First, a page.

Importantly, a powerful vision and tech expertise are still not enough to guarantee the success of an AI startup; a lack of appropriate mentorship and limited business acumen may stand in the way of their ability to overcome common roadblocks.

For instance, even if startups are able to secure the necessary funding, a common pitfall is a limited understanding of how much money it actually takes to run the business. A workable budget is key to steady growth, and failing to look past the development budget could land deep tech startups in hot water.

Indeed, AI startups will fail for the same reasons other startups do. A recent report identified the most common reasons behind failures, offering insight into the kinds of challenges that fledgling AI companies will face. Topping the list is a lack of market need for the product, which was noted in 42 percent of cases. An error as fundamental as this can be almost impossible to overcome once the gears have been set in motion.

Startups are—and should be—on the lookout for mentors who can guide them through the early stages; who can contribute commercial, financial and legal expertise to help them see their vision through and provide the necessary guidance to overcome the logistical hurdles of growing a business.

How to Nurture AI Talent

Genuine support comes through working very closely with entrepreneurs at a strategic and operational level. After all, the combination of factors that determine success is far beyond the technology itself; the reality is that the best product will not always win. All that really matters is that it is good enough to solve a problem that somebody will be willing to pay to fix.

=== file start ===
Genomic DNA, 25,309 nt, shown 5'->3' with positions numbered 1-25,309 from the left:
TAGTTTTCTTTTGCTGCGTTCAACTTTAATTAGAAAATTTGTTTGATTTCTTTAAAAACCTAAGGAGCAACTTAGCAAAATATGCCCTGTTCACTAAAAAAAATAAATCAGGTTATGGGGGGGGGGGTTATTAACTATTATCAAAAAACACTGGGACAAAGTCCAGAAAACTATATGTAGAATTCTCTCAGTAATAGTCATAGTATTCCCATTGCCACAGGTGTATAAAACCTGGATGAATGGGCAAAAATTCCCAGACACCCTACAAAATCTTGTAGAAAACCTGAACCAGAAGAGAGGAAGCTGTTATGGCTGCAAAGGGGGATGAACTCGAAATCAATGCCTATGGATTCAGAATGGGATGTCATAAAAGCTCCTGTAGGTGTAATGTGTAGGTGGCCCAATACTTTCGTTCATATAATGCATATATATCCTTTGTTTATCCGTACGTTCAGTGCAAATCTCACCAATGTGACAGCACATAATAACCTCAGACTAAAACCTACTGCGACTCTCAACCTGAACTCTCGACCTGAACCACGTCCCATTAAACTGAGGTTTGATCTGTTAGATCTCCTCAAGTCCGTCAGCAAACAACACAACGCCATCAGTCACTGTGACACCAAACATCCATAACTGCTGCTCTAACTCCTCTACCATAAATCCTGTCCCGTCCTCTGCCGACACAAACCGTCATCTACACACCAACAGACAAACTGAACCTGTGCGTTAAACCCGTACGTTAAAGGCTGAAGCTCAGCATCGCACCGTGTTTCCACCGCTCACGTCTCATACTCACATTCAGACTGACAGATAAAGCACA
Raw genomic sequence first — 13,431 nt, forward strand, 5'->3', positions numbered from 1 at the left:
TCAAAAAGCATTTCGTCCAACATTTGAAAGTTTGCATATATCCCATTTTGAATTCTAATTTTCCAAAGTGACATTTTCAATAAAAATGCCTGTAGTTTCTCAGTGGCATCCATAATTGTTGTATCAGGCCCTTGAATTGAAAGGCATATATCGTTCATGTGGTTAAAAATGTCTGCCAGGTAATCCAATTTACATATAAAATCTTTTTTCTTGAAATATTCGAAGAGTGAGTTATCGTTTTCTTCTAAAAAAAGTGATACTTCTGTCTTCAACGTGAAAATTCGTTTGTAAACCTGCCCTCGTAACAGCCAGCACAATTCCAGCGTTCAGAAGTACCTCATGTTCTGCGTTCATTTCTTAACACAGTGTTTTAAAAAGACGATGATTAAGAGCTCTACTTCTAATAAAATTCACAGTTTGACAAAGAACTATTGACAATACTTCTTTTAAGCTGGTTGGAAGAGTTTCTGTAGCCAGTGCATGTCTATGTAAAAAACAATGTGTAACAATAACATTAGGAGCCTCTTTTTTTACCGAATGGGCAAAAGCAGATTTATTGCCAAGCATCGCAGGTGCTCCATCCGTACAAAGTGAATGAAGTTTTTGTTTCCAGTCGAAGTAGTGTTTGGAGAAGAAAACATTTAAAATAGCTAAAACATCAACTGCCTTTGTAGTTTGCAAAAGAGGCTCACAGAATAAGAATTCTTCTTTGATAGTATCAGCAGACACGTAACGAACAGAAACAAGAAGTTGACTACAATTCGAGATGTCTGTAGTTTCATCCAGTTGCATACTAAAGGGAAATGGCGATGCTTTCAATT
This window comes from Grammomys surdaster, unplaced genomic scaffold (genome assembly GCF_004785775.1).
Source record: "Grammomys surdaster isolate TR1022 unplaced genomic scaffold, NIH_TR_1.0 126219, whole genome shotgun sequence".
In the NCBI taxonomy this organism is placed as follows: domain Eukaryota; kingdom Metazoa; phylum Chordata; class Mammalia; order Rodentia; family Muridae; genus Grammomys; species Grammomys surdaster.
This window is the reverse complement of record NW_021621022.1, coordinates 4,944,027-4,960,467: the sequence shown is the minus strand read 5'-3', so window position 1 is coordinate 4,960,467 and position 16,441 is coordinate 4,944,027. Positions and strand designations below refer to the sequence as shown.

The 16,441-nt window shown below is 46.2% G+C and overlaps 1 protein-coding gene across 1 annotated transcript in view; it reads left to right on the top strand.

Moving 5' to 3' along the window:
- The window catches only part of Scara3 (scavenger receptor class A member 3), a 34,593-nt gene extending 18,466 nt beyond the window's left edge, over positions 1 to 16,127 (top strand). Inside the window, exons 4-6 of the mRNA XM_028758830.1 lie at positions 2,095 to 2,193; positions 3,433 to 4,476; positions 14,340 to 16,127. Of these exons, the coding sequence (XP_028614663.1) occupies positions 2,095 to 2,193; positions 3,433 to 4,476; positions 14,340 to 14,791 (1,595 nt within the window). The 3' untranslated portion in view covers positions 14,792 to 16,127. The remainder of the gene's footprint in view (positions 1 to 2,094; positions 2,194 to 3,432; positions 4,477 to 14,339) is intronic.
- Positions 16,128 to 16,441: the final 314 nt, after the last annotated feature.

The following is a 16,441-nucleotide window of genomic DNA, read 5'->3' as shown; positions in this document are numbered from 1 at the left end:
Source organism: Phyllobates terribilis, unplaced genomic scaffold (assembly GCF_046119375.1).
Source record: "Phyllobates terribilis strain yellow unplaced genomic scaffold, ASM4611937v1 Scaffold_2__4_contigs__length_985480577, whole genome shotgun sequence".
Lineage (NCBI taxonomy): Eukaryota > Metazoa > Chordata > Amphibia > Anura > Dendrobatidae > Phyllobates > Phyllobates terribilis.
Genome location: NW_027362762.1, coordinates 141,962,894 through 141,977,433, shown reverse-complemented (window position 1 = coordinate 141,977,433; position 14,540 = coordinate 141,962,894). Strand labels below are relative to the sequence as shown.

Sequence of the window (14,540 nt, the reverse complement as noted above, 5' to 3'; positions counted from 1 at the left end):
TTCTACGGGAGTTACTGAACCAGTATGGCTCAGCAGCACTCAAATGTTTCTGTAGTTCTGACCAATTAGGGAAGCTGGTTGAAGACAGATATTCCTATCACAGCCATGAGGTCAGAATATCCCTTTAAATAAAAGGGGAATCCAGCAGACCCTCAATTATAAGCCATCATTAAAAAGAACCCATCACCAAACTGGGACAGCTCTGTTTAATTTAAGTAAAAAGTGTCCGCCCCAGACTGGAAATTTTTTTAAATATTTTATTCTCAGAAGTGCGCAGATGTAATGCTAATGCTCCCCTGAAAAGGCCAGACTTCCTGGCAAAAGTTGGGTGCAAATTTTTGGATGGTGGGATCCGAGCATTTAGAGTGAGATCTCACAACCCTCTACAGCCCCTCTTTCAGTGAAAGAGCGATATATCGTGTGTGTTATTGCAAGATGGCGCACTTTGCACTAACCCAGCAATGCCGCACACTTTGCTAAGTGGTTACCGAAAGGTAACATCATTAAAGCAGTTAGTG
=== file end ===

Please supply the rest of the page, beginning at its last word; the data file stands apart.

So, any AI startup seeking to beat their competitors must ensure that they are genuinely solving a market problem.

With little prior experience, it can be difficult to devise a business model that takes into account all the key elements that will ensure this will happen; namely, an economically viable application for the technology, a well-thought out financial model, a strong marketing strategy, and good sales proficiency.

Third-party advisors will be able to fill any knowledge gaps that exist with the team and ensure that all of these factors have all been carefully considered. Most importantly, they will be able to test the market fit and validate the concept to ensure that the core proposition is, in fact, workable.

Incidentally, the aforementioned CB Insights report ranked this as the third most common reason why fledgling companies fail: 23 percent of startup failures were attributed to not having a diverse team with different skill sets. This highlights the importance of surrounding founders with a strong team of trusted advisors that can help AI startups execute their ideas and navigate the early-stages phase.

Whether it is by creating growth programs that set companies on the path to a commercially scalable product or revising the traditional VC model to include more opportunity for mentorship, we must do more than just finance AI startup. We must provide specialized support, help with basic business functions, as well as access to talent, capital and peer networks.

Funding the technology is only a fraction of the equation, and only through a comprehensive and multi-pronged approach, will we be able to assist founders that are making a positive and tangible impact on the world around us.